Over the past few years my students have written a marketing plan, a business plan, and populated TeenDollars full of useful financial literacy content. Our goal is to help teens with the financial choices they make now. Recently one of my business classes wrote a social media plan to grow our influence. Here were some of my favorite ideas they generated...
- TeenDólares - A spanish version of TeenDollars. We are still looking into the right people to follow and are open to suggestions. We have two brilliant Spanish teachers willing to use this as a interdisciplinary activity for students to translate what we are trying to say into Spanish. We hope to begin tweeting in the next couple of weeks.
- By the way, a past student developed our TeenDollars logo and has since graduated. I asked him to develop the TeenDólares logo which he did (above).
- InstaGram - We started an Instagram account and will send charts, graphs, and pictures that link to financial literacy stories. Why? Some kids like pictures better, some kids are visual learners, and it is another communication channel. Again - - their ideas.
- BufferApp - Use BufferApp to tweet during lunch and after school. This is when kids are most likely to read them. BufferApp also provides a very useful analytics tools that allows us to track the times and stories people like the most.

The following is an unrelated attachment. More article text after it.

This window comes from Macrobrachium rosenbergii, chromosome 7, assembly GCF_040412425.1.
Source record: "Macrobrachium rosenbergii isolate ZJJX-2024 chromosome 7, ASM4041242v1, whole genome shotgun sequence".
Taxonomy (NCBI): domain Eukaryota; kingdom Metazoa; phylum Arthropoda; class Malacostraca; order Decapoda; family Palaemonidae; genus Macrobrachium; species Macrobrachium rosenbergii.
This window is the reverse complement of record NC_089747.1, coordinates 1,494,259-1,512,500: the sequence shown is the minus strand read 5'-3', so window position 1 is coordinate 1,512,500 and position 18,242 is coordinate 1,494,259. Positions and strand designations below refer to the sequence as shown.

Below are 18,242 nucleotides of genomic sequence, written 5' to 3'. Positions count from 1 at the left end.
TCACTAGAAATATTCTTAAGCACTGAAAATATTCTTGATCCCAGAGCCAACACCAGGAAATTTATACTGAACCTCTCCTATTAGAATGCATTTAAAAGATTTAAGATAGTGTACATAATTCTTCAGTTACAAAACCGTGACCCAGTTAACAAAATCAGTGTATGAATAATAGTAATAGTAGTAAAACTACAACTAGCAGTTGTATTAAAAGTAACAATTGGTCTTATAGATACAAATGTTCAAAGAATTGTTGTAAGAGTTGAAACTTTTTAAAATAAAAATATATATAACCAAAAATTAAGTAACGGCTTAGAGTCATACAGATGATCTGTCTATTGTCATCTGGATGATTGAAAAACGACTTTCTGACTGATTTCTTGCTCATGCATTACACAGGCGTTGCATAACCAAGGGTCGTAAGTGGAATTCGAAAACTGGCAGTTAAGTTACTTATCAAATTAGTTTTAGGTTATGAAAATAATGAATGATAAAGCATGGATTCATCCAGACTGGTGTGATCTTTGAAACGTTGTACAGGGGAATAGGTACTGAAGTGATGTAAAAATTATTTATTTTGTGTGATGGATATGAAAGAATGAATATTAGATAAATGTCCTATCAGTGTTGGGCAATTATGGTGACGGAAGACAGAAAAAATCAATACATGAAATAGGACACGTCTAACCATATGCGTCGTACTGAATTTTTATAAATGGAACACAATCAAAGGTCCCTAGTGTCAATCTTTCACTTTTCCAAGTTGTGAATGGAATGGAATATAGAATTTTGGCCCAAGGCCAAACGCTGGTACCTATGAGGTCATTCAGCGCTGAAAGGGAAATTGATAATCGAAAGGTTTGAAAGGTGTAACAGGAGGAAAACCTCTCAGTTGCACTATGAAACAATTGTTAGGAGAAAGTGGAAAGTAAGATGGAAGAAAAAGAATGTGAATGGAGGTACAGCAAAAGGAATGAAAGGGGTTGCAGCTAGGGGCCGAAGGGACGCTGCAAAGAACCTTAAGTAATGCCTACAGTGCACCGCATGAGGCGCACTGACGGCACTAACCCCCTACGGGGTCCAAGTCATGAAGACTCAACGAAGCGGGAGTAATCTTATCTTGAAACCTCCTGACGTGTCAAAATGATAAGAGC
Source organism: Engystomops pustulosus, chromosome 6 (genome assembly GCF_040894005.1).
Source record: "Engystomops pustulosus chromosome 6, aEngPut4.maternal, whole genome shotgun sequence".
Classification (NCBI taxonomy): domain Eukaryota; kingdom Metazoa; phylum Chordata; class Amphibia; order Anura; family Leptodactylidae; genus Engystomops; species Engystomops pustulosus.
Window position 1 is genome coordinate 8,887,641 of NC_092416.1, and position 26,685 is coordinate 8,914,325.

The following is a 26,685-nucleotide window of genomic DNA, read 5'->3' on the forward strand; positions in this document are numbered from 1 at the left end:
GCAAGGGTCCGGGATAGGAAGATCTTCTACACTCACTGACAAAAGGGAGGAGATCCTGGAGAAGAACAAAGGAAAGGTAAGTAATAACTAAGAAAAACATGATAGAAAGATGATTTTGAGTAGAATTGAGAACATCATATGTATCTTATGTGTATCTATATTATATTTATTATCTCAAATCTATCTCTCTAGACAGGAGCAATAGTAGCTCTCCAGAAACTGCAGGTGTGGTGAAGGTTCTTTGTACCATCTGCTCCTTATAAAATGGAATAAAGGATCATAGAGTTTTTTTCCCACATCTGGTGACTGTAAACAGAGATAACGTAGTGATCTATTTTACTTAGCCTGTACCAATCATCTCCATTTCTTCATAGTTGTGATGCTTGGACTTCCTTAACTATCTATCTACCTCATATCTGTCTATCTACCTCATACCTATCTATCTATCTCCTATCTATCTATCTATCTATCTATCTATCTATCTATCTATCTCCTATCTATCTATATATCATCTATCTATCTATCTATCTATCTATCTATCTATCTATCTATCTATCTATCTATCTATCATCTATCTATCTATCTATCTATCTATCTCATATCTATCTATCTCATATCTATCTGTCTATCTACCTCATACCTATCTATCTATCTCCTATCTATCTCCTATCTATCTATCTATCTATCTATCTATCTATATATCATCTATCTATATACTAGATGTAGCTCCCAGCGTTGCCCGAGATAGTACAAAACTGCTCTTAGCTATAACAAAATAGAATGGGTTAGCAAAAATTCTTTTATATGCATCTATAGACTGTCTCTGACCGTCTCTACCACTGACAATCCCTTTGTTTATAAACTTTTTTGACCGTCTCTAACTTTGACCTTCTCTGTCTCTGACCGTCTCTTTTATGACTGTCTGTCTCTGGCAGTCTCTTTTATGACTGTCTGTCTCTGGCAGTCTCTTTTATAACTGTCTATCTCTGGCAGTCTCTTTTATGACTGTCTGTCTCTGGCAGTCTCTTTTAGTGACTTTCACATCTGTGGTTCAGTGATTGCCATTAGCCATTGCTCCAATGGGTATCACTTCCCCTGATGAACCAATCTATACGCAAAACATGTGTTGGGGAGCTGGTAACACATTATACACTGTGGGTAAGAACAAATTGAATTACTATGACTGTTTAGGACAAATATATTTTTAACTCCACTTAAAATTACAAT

- TeenDollars Twitter - Connect stories to famous athletes and entertainers. This is why we posted the recent 30for30 short film "Broke" on our front page and tweeted about Alan Iverson losing everything after making $150 million in the NBA.
- Create a TeenDollars Remind101.
- Continue to focus on content that is relevant to teens now.
- College funding, car loans, apartments, auto insurance, student bank accounts, building credit, electronic banking services, etc
- TeenDollars Tribune - We are going to publish a Paper.li with sections including consumerism, sports, entertainment, and financial education. As you can see, we have already pulled together a draft.
Along those lines, I started a $500 initiative last year to provide one student who, based on criteria, can best illustrate why a financial education is important to them and society. The $500 goes toward opening their first IRA. If you are interested in matching my contribution so I can award two students this year, I would be glad to share with you the specifics of the award criteria. Obviously you would be added as a TeenDollars sponsor. Please contact me at firstname.lastname@example.org if you are interested.